drawing of a young boy riding a rocking-horse

The Rocking-Horse Winner

by D. H. Lawrence

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What does the irony of the boy's actions increasing the whispers in "The Rocking-Horse Winner" reveal about the story's theme?

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Yes, it is ironic that the whispers of the house grow in intensity as the boy continues to rock on the horse.  That is the point of the story - chasing after more and more wealth doesn't bring true happiness, it only makes you want more and more and more.  And what better time than Christmas for the whispers to grow more audible?  Christmas has become a time of "unbridled avarice" (to quote a great movie, A Christmas Story), and I believe that was what D.H. Lawrence was trying to get across.

Is it "plausible irony"?  I suppose it's as plausible as the reader wants to allow it to be.  How plausible is it that a boy gets racehorse winners' names by rocking on a toy horse?  I think that if we can suspend disbelief to allow for that, then we can also allow for the irony of the whispers becoming louder the more wealthy the family becomes.

I think the links below will help you understand both the themes of the story as well as irony itself.  Also a re-read of the story will help it make more sense in terms of its themes and the sense of irony used by the author.  Good luck!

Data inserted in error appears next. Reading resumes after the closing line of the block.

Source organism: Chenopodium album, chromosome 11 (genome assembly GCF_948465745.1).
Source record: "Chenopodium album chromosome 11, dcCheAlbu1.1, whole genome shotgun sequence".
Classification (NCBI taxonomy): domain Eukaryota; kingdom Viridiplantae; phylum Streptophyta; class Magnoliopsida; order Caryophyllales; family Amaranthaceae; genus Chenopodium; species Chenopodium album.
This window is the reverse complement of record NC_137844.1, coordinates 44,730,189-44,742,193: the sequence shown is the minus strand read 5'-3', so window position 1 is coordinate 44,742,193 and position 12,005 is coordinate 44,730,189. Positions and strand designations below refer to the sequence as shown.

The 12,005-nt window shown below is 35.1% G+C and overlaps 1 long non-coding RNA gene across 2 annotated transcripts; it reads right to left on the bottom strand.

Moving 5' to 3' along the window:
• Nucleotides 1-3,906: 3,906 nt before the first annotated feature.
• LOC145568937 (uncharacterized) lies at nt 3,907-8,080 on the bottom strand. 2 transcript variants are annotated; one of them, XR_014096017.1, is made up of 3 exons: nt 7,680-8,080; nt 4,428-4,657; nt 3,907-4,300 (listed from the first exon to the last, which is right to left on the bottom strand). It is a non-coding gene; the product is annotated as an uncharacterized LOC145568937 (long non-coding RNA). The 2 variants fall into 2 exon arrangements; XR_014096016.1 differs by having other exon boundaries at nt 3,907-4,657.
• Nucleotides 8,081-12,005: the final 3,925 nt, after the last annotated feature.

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In "The Rocking-Horse Winner,"  the boy's attempt to stop the whispers only increases them. What does this irony say about the theme?

The ironic statement you make in your post is the beginning of a statement of the theme of this story.  This is the story of a boy and his mother who are never satisfied with what they have and always want more.  It is a very real and plausible situation for humans to have desires that just can't be satisfied but conversely feed the continual drive for more of whatever is desired.  In this case, the family never thinks they have enough money.  The real problem is that they live beyond their means, and even once the boy wins the money at the races and gifts it to his mother, it is quickly and rather frivolously spent. The bigger problem then is the need to maintain the most recent lifestyle expenses -- in this case, a very expensive education for the children.  There is something very sad and pathetic about these characters and any people who cannot ever be satisfied. And it is that very reality that literally drives young Paul to death.  He is absolutely consumed with the need to "see" the winner of the race, win the big money, and ease the imagined whispers for more money and therefore earn his mother's love and attention.

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